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Anaplastic large cell lymphoma (ALCL) is classified and staged using several different systems depending on the subtype of ALCL a person has.

The Ann Arbor Staging System

This is the most commonly used system for staging lymphomas. It is used to evaluate the extent of disease in patients with systemic ALCL. It uses Roman numerals I through IV to indicate the extent of the disease.

  • Stage I indicates that the cancer is limited to one lymph node region or organ
  • Stage II indicates that the cancer is in two or more lymph node regions on the same side of the diaphragm
  • Stage III indicates that the cancer is in lymph node regions on both sides of the diaphragm
  • Stage IV indicates that the cancer has spread to multiple organs or tissues.

In addition to the stage, the Ann Arbor staging system may include further notations to describe specific situations:

  • E (extranodal): This notation is added when the lymphoma involves an extra lymphatic site
  • S (splenic): This notation is added when the lymphoma involves the spleen
  • B (bulky disease): Bulky disease refers to the presence of a large mass of lymphoma tissue, often defined as a mass with a diameter greater than 10 centimeters

The TNM (Tumor, Node, Metastasis) Staging System

This system is used to stage primary cutaneous ALCL and breast implant-associated ALCL. It describes the extent and spread of the cancer. The TNM staging system includes the following components:

  • T Stage (Tumor): The T stage describes the characteristics of the primary skin lesion or tumor. It is further divided into categories based on the size and extent of the tumor:
    • T1: Solitary lesion less than or equal to 5 centimeters in diameter
    • T2: Solitary lesion more than 5 centimeters in diameter
    • T3: Regional disease involving multiple lesions
    • T4: Diffuse or disseminated disease involving distant skin sites.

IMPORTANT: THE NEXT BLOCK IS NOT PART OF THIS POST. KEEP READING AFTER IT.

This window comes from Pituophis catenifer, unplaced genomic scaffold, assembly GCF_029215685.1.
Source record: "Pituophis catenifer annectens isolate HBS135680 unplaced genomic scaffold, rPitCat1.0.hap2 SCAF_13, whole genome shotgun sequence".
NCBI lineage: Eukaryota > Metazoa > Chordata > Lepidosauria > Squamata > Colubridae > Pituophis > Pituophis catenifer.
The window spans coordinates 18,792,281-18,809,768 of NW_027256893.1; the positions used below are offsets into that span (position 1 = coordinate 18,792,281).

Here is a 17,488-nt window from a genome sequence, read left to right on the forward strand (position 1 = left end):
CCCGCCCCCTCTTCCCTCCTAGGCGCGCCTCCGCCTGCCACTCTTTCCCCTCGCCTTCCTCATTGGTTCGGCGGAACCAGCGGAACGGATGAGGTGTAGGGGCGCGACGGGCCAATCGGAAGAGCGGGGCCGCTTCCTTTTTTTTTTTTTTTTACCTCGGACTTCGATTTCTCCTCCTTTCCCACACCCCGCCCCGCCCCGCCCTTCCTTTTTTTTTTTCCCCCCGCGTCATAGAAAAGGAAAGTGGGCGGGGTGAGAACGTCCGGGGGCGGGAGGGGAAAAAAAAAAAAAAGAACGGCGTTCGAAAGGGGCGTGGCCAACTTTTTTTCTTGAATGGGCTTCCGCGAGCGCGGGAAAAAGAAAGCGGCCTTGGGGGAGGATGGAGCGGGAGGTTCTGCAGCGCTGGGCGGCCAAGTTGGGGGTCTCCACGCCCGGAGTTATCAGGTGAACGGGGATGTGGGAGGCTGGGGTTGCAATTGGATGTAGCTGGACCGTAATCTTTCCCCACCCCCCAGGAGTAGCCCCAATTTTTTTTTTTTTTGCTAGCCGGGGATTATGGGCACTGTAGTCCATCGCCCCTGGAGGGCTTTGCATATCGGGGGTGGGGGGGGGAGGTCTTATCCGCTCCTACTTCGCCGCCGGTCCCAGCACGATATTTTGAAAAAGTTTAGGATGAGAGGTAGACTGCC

• N Stage (Node): The N stage indicates whether regional lymph nodes are involved:
    • N0: No regional lymph node involvement
    • N1: Regional lymph node involvement
  • M Stage (Metastasis): The M stage indicates whether distant metastasis (spread to distant organs or tissues) is present or absent:
    • M0: No distant metastasis
    • M1: Distant metastasis

The ALK Gene

In addition to these staging systems, ALCL is also classified based on the presence or absence of a genetic abnormality involving the anaplastic lymphoma kinase (ALK) gene. ALK-positive ALCL is typically associated with a better prognosis than ALK-negative ALCL. The subtype of ALCL is also important for classification. There are three main subtypes: systemic ALCL, primary cutaneous ALCL, and breast implant-associated ALCL. Systemic ALCL can be either ALK-positive or ALK-negative, while primary cutaneous ALCL and breast implant-associated ALCL are typically ALK-negative.

The staging and classification of ALCL are important for determining the appropriate treatment approach and predicting patient prognosis. Treatment options may include chemotherapy, radiation therapy, targeted therapy, and stem cell transplant, depending on the stage and subtype of the disease.

Want to Learn More About Anaplastic Large Cell Lymphoma?

Keep reading HealthTree for ALCL's 101 pages!

What is Anaplastic Large Cell Lymphoma?

How is Anaplastic Large Cell Lymphoma Diagnosed?

How Long Will I Live With Anaplastic Large Cell Lymphoma?

What are Treatments for Anaplastic Large Cell Lymphoma?

What are the Signs and Symptoms of Anaplastic Large Cell Lymphoma?